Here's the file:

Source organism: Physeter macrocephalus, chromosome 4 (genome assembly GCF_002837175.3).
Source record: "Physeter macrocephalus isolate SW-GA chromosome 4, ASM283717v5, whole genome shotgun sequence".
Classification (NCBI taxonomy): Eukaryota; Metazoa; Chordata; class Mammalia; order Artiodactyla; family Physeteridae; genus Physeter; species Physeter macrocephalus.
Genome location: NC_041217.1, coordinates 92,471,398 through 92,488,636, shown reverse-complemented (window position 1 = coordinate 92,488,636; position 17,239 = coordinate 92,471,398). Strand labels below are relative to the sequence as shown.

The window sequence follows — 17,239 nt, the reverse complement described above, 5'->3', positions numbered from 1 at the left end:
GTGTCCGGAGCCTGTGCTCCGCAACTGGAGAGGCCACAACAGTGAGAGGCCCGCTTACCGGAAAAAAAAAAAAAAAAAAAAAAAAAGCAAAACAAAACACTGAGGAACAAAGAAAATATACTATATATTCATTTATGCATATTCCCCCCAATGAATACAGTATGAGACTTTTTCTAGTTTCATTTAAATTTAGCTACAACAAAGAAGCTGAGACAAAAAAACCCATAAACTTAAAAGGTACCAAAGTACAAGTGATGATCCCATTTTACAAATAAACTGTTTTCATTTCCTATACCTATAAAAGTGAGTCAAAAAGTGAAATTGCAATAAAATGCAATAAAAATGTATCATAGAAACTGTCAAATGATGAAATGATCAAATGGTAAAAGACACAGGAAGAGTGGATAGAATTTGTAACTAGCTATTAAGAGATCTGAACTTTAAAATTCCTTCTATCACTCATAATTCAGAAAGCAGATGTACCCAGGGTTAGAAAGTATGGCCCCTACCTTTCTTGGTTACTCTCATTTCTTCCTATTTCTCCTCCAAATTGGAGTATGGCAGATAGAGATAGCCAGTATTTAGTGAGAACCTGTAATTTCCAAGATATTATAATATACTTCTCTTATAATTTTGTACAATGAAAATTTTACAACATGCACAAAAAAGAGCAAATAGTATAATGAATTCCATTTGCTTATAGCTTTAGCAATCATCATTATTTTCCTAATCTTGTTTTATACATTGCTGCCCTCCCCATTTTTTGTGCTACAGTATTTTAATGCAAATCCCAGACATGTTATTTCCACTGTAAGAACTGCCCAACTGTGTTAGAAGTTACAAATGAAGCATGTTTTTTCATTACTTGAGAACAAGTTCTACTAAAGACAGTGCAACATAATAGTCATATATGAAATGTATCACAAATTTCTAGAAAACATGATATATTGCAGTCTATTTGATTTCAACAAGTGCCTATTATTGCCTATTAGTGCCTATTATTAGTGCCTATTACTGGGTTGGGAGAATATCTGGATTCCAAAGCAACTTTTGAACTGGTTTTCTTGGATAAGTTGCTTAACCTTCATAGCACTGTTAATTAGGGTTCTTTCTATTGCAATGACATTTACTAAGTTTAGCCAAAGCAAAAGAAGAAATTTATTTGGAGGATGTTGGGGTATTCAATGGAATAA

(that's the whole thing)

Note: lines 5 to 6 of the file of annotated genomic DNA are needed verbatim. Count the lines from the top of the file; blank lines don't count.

The window sequence follows — 17,239 nt, the reverse complement described above, 5'->3', positions numbered from 1 at the left end:
GTGTCCGGAGCCTGTGCTCCGCAACTGGAGAGGCCACAACAGTGAGAGGCCCGCTTACCGGAAAAAAAAAAAAAAAAAAAAAAAAAGCAAAACAAAACACTGAGGAACAAAGAAAATATACTATATATTCATTTATGCATATTCCCCCCAATGAATACAGTATGAGACTTTTTCTAGTTTCATTTAAATTTAGCTACAACAAAGAAGCTGAGACAAAAAAACCCATAAACTTAAAAGGTACCAAAGTACAAGTGATGATCCCATTTTACAAATAAACTGTTTTCATTTCCTATACCTATAAAAGTGAGTCAAAAAGTGAAATTGCAATAAAATGCAATAAAAATGTATCATAGAAACTGTCAAATGATGAAATGATCAAATGGTAAAAGACACAGGAAGAGTGGATAGAATTTGTAACTAGCTATTAAGAGATCTGAACTTTAAAATTCCTTCTATCACTCATAATTCAGAAAGCAGATGTACCCAGGGTTAGAAAGTATGGCCCCTACCTTTCTTGGTTACTCTCATTTCTTCCTATTTCTCCTCCAAATTGGAGTATGGCAGATAGAGATAGCCAGTATTTAGTGAGAACCTGTAATTTCCAAGATATTATAATATACTTCTCTTATAATTTTGTACAATGAAAATTTTACAACATGCACAAAAAAGAGCAAATAGTATAATGAATTCCATTTGCTTATAGCTTTAGCAATCATCATTATTTTCCTAATCTTGTTTTATACATTGCTGCCCTCCCCATTTTTTGTGCTACAGTATTTTAATGCAAATCCCAGACATGTTATTTCCACTGTAAGAACTGCCCAACTGTGTTAGAAGTTACAAATGAAGCATGTTTTTTCATTACTTGAGAACAAGTTCTACTAAAGACAGTGCAACATAATAGTCATATATGAAATGTATCACAAATTTCTAGAAAACATGATATATTGCAGTCTATTTGATTTCAACAAGTGCCTATTATTGCCTATTAGTGCCTATTATTAGTGCCTATTACTGGGTTGGGAGAATATCTGGATTCCAAAGCAACTTTTGAACTGGTTTTCTTGGATAAGTTGCTTAACCTTCATAGCACTGTTAATTAGGGTTCTTTCTATTGCAATGACATTTACTAAGTTTAGCCAAAGCAAAAGAAGAAATTTATTTGGAGGATGTTGGGGTATTCAATGGAATAA